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Sillas v. Lorea

United States District Court, S.D. Illinois

May 23, 2018

STANTON E. SILLAS, #N96336, Plaintiff,


          MICHAEL J. REAGAN, U.S. Chief District Judge

         Plaintiff Stanton Sillas, an inmate in Centralia Correctional Center, brings this action pursuant to 42 U.S.C. § 1983 for alleged deprivations of his constitutional rights. In his Complaint, Plaintiff claims the defendants have discriminated against him and deprived him of property without due process in violation of the Fourteenth Amendment. (Doc. 1). This case is now before the Court for a preliminary review of the Complaint pursuant to 28 U.S.C. § 1915A, which provides:

(a) Screening - The court shall review, before docketing, if feasible or, in any event, as soon as practicable after docketing, a complaint in a civil action in which a prisoner seeks redress from a governmental entity or officer or employee of a governmental entity.
(b) Grounds for Dismissal - On review, the court shall identify cognizable claims or dismiss the complaint, or any portion of the complaint, if the complaint-
(1) is frivolous, malicious, or fails to state a claim on which relief may be granted; or
(2) seeks monetary relief from a defendant who is immune from such relief.

         An action or claim is frivolous if “it lacks an arguable basis either in law or in fact.” Neitzke v. Williams, 490 U.S. 319, 325 (1989). Frivolousness is an objective standard that refers to a claim that any reasonable person would find meritless. Lee v. Clinton, 209 F.3d 1025, 1026-27 (7th Cir. 2000). An action fails to state a claim upon which relief can be granted if it does not plead “enough facts to state a claim to relief that is plausible on its face.” Bell Atlantic Corp. v. Twombly, 550 U.S. 544, 570 (2007). The claim of entitlement to relief must cross “the line between possibility and plausibility.” Id. at 557. At this juncture, the factual allegations of the pro se complaint are to be liberally construed. See Rodriguez v. Plymouth Ambulance Serv., 577 F.3d 816, 821 (7th Cir. 2009).

         Upon careful review of the Complaint and any supporting exhibits, the Court finds it appropriate to allow this case to proceed past the threshold stage.

         The Complaint

         In his Complaint (Doc. 1), Plaintiff makes the following allegations: Defendants imposed a rule on Plaintiff, “not commonly enforced in the Illinois Department of Corrections (IDOC), requiring Plaintiff to consume food items purchased from the commissary within two months of purchase.” (Doc. 1, p. 4). If items violate this rule, they are confiscated as contraband. Id. On April 22, 2017, Defendant Lorea conducted a shakedown of Plaintiff's cell and confiscated the following: 2 powdered milk, 4 shredded chicken, 4 bacon, 4 tuna, 4 roast beef with gravy, 4 chunk ham, 4 beef stew, 4 taco filling, 4 shredded pork, 4 chili with beans, 4 rice, 4 hamburger patty, 4 chicken chunks, 4 pack tortilla shells, 3 double meat barrels, and 1 sausage and cheese. Id. In the corresponding disciplinary report, Lorea noted that the reason for the confiscation was “to determine if [Plaintiff] had purchased these items through the commissary in the past 2 months.” Id.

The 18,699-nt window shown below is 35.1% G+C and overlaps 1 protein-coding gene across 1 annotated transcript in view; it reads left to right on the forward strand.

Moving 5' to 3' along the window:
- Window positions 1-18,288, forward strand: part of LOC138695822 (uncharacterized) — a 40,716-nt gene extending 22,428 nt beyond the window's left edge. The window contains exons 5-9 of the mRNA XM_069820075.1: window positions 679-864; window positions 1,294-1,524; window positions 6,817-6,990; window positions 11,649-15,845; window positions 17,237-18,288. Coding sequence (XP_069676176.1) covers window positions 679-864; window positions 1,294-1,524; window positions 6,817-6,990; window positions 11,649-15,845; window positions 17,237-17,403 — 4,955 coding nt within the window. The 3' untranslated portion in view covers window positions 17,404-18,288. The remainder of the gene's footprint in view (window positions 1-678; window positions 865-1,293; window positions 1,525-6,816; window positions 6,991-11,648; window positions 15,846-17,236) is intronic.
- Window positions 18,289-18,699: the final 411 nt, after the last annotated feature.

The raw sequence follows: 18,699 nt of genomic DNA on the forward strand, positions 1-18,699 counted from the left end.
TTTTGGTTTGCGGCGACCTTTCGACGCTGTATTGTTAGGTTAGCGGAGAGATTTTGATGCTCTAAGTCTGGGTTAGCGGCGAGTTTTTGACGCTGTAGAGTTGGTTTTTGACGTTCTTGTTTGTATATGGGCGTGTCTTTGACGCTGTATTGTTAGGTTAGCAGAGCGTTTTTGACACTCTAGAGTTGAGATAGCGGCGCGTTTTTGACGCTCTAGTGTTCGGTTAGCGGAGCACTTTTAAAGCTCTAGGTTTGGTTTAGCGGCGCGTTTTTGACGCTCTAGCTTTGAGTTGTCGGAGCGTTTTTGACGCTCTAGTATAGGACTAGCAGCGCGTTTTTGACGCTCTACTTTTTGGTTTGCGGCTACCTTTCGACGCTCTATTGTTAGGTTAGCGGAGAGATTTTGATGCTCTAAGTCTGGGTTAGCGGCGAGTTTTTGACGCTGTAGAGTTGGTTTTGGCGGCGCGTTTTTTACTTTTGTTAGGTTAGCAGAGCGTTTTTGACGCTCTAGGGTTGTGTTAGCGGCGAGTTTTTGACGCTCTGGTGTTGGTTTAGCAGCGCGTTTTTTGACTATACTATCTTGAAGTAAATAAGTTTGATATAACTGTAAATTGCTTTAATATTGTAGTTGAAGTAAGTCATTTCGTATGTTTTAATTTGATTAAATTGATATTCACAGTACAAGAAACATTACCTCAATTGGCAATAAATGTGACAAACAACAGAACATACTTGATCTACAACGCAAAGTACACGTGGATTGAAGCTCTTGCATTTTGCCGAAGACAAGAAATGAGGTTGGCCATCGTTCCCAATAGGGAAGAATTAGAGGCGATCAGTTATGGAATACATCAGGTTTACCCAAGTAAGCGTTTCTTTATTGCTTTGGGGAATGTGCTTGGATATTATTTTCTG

On April 26, 2017, Plaintiff admitted to Defendant Burton, the Program Committee Chairperson, that the items were his and presented past receipts to prove he purchased them. Id. Burton found Plaintiff guilty of an infraction, however, and did not return his food items. Id. Defendant Warden Mueller approved Burton's decision. Id. Plaintiff filed a grievance that was heard and denied by Defendant Counselor Waken. Id. Plaintiff then sought relief from Defendant Walker, but he also denied Plaintiff's request for his items. (Doc. 1, p. 5). This decision was also approved by Mueller. Id. Plaintiff appealed to the Administrative Review Board, for whom Defendant Lahr denied Plaintiff's request for the return of his items. Id. Defendant Director Baldwin concurred with Lahr's decision. Id.

         “[T]here is no institutional rule at Centralia CC, nor an Administrative Rule in IDOC requiring inmates to consume food items purchased at the commissary within 2 months of purchase.” Id. Further, “no other inmate of the IDOC is subject to the rule solely imposed upon Plaintiff.” Id. Plaintiff is therefore being treated differently from other inmates. Id. Plaintiff has not been given a reason why his food was confiscated other than that it was not purchased within the past two months. Id. Plaintiff believes the “Defendants' actions were malicious and have no relation to prison needs.” Id. Plaintiff seeks monetary damages and injunctive relief to prevent the future confiscation of his food. (Doc. 1, p. 6).


         Based on the allegations of the Complaint, the Court finds it convenient to divide the pro se action into 2 counts.[1] The parties and the Court will use these designations in all future pleadings and orders, unless otherwise directed by a judicial officer of this Court. The ...

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